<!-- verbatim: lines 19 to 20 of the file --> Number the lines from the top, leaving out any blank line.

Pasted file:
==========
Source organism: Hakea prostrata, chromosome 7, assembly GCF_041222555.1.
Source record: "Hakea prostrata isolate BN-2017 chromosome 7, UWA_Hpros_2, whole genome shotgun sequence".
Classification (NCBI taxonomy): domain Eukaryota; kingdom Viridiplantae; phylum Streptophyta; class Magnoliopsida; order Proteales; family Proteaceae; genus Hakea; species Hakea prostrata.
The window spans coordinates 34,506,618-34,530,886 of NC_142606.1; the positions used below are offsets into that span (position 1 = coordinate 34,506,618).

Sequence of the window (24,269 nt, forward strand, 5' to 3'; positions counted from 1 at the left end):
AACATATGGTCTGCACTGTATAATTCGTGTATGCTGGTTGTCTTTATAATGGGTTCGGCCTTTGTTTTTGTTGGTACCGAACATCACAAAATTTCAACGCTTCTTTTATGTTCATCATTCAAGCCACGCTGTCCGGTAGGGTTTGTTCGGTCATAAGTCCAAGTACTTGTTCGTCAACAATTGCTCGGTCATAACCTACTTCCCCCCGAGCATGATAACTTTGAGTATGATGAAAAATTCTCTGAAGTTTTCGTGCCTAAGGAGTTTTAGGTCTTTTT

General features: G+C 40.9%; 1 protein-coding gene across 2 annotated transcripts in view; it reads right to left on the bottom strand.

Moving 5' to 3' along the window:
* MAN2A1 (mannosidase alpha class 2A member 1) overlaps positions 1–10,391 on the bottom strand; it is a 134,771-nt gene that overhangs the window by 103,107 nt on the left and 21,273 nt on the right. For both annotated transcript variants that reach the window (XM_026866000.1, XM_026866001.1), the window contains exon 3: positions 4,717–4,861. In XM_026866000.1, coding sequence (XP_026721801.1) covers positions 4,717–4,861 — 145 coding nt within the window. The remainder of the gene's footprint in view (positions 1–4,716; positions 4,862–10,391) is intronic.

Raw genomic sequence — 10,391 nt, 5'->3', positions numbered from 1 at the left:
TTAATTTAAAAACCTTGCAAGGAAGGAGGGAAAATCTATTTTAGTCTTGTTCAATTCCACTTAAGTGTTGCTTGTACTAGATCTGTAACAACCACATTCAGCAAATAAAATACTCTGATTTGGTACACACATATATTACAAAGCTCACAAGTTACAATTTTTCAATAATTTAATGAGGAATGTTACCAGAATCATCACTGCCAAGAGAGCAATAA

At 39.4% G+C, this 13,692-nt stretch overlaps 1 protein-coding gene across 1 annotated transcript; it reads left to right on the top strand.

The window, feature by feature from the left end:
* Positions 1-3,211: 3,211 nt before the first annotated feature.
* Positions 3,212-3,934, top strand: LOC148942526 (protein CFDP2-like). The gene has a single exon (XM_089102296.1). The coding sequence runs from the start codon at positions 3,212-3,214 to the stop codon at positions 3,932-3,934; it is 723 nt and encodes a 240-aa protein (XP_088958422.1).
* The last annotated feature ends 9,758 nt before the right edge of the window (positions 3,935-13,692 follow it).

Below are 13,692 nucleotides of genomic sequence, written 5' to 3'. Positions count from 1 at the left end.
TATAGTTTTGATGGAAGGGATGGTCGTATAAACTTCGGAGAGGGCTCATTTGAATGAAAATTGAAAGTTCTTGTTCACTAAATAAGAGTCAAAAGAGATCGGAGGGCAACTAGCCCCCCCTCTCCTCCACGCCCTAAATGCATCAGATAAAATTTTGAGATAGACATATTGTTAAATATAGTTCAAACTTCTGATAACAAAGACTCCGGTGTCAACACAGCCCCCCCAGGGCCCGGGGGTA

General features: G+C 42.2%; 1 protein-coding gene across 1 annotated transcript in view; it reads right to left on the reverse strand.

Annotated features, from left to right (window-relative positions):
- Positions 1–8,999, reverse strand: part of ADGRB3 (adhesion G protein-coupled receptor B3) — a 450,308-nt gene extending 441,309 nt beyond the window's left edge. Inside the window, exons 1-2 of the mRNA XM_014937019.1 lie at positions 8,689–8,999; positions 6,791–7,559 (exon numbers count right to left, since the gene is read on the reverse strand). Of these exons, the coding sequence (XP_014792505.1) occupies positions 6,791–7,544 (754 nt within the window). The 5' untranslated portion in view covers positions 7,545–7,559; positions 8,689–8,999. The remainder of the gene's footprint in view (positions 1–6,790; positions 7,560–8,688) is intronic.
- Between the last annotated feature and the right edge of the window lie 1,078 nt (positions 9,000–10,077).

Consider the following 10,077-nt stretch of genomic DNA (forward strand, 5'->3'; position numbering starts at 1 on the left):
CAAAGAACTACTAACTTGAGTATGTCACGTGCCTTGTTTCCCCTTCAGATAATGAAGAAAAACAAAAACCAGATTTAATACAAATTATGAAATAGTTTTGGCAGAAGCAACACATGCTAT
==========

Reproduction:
General features: G+C 42.2%; 1 protein-coding gene across 1 annotated transcript in view; it reads right to left on the reverse strand.

Annotated features, from left to right (window-relative positions):